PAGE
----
But even for those with small dogs the checklist of things you need to consider begins with checking several factors at the time of booking with the airline.

Most airlines limit the total number of cats and dogs allowed on board any given flight — usually two. So when you are considering a trip think about booking early to make sure you can get your dog in cabin.

If you have dogs larger than 20 lbs another reason to book early is to make sure that depending on what time of year you are flying that you can get your dog in the checked baggage hold for an early flight (summer months when it’s cooler) or late evening. The same goes for winter — you want to avoid very cold temperatures as the cargo area is not as temperature controlled as the cabin and can be very cold in winter and hot in summer. The number of dogs allowed in checked baggage is also limited to two-to-three per flight (depending on whether it’s a 737 or 767 aircraft.) If you can’t get them on a flight with you or in checked baggage you may have to consider cargo flights which will then mean a different pick up location and possibly a longer wait time as they clear customs and other clearance requirements.

Be sure to check with your veterinarian before booking the flight as well. If your pet is older they may not be in the best shape to travel.

Flying can be stressful on an animal and depending on the length of the flight it may be too much for them. Be sure to factor in the time from check in (usually 40 minutes before you are required to check in for your flight) to the time you can retrieve them from the “over-sized luggage” area of the airport.

When we landed in Vancouver (YVR) with Willow while WestJet was quick to get her offloaded from the plane I knew she would need to find a relief area. Fortunately the outdoor exit at the Vancouver arrivals area is close by. Many airports now have clearly signed “pet relief” areas so you can get them outside.

This CBC News video demonstrates how the pet relief areas at YVR are equipped with artificial turf and designed for those with service dogs in mind. (Click to play video report.)

As CBC reported, In 2016 YVR was the first in Canada to create an in-terminal pet relief area for travellers going to the United States located after the security checkpoints and available to service dogs and companion dogs pre-flight. While not outdoors, the artificial grass area serves to make dogs feel more comfortable

Calgary International airport (YYC) also offers this kind of facility now and Los Angeles International Airport has added 11 such stations — nine indoor and three outdoor locations. Keep your dog’s leash in your carry-on bag so that it’s handy when you get off the plane.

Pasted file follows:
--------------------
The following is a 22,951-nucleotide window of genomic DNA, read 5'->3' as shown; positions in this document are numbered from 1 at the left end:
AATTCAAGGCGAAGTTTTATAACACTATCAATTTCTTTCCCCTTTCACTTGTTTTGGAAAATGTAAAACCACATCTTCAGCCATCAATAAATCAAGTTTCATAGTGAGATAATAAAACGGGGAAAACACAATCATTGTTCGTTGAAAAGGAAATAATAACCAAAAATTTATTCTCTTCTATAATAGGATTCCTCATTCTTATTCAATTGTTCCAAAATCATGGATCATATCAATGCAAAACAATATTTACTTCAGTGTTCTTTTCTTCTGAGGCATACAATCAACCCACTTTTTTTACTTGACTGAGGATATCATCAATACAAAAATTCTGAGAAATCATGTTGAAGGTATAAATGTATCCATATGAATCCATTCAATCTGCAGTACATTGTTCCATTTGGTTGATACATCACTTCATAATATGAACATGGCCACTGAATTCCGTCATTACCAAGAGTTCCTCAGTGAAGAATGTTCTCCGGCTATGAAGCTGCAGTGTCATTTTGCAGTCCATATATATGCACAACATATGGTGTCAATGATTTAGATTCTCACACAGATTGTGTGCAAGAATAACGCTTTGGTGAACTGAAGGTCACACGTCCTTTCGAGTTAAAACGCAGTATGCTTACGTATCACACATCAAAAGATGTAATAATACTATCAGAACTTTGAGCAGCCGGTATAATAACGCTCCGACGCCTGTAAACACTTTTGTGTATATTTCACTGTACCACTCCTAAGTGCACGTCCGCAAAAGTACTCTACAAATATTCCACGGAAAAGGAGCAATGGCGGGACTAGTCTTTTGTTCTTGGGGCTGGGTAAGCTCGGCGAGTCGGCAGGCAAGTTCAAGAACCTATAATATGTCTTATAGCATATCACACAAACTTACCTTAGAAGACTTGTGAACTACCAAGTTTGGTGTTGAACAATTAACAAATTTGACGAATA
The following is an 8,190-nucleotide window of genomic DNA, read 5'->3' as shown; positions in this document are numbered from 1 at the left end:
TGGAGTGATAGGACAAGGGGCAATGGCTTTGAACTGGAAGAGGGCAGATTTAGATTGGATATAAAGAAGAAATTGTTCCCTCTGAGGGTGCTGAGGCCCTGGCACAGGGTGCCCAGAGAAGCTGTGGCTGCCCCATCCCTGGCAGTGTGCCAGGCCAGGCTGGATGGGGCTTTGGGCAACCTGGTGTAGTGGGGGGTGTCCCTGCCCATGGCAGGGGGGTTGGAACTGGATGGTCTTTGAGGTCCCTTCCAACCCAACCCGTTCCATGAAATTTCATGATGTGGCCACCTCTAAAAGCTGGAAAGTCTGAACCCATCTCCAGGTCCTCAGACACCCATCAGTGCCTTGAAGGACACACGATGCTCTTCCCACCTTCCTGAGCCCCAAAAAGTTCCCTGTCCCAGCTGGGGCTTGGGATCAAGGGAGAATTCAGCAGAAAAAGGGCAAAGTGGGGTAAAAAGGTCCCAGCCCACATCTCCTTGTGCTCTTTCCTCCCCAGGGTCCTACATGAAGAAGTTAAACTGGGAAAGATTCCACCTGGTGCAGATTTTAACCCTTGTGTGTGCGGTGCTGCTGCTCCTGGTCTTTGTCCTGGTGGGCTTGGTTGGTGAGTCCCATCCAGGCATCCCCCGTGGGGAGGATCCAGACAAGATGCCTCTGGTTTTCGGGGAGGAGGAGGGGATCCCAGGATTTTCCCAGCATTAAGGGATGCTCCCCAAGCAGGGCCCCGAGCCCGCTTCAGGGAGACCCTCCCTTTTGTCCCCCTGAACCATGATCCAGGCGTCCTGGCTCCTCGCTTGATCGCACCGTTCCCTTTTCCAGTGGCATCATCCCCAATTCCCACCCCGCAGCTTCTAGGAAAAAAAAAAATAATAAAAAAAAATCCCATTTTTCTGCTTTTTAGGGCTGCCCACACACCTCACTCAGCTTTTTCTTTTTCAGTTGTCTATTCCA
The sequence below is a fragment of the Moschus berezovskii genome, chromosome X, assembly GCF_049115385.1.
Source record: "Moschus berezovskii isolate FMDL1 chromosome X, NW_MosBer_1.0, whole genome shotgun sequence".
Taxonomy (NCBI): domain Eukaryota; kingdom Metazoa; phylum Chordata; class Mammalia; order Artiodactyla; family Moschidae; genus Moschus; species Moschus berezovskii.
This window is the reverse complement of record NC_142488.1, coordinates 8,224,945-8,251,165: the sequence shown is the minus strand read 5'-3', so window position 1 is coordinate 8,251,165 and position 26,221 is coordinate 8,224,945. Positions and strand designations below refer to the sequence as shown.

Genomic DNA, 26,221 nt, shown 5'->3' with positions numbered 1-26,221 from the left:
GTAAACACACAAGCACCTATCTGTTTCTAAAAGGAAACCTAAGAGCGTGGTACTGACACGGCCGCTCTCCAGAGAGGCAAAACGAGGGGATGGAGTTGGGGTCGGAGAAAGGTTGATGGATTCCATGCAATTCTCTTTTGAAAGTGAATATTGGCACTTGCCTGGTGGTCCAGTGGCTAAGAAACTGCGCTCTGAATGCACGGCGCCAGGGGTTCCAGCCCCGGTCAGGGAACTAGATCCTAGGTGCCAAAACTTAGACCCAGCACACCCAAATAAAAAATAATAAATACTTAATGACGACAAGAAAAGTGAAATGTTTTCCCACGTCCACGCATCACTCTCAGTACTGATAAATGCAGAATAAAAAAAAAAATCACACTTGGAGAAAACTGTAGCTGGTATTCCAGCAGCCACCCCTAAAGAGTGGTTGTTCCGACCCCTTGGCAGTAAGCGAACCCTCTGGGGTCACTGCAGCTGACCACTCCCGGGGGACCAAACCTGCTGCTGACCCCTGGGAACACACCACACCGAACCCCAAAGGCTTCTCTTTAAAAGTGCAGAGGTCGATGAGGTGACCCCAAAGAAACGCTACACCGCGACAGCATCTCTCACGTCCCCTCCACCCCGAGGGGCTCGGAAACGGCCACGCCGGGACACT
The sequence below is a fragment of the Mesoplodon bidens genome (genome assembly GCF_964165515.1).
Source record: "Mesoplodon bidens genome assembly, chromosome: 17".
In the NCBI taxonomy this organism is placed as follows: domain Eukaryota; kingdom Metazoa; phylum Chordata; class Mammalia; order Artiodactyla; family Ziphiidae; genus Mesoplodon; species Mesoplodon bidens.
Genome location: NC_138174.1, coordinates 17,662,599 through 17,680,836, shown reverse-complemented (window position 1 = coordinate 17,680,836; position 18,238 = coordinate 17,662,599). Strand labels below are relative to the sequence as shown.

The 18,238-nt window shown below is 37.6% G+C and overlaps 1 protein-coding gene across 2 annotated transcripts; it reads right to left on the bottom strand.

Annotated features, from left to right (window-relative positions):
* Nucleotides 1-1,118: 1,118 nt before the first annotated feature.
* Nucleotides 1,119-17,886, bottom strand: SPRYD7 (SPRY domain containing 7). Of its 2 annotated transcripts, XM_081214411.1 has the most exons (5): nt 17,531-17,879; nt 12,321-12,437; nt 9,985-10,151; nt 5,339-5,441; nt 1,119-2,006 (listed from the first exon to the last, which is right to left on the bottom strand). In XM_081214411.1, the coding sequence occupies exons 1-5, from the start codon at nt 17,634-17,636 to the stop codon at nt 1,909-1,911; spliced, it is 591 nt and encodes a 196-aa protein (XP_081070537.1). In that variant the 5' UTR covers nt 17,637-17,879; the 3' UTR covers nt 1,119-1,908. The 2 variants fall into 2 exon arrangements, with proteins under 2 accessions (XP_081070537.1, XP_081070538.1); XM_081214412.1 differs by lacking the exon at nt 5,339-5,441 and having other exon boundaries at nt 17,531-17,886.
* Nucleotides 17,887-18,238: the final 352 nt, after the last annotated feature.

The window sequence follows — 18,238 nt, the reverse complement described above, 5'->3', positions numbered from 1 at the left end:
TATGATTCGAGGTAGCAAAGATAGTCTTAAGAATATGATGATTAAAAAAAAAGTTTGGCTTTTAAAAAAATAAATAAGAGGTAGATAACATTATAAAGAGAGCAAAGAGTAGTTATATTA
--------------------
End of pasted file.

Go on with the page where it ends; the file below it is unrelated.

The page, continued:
As more people travel with their companion animals and with service animals, airports such as those in Vancouver, Calgary and LAX are adding dog relief areas with fake grass and other facilities. Image: CBC News

The cost to fly a dog in checked baggage is about $60 each way for domestic flights in Canada and about $100 for trips to the U.S. You must also have an approved hard-sized kennel that weighs in at less than 100 lbs including the dog. Make sure the kennel is large enough for them to stand up and turn around in as well as stretch out. Including a blanket they are familiar with and has some scent from home on it is a good idea to help keep them calm.

Your cat or dog must be at least 12 weeks old and fully weaned to be accepted for travel.

Certain breeds such as short/snub-nosed (brachycephalic) breeds of cats and dogs cannot travel in the baggage compartment because they are susceptible to increased risks of heat stroke and breathing problems when exposed to extreme heat or stressful situations.

It’s a good idea to give your dog some food about four to five hours before the flight and not just before leaving home. This gives them time to digest it. Include a water dish in the kennel and include a few treats. Exercise them well before going to the airport. Don’t wait until you get to the parking garage and need to find a spot where they can comfortably relieve themselves.

Write your cellphone number in permanent marker on the side of the dog’s kennel so airport staff can reach you if needed. It’s also a good idea to include a note in a plastic baggie, taped to the inside of the crate indicating where your destination is and any other back up phone numbers in case anything happens to you on the journey.

Check your preferred airline for their requirements and restrictions.


Air Canada


Above all else, travelling with dogs also requires using good judgement and knowing when your pet needs to take a break. Ideally you both arrive safe and ready to enjoy your destination.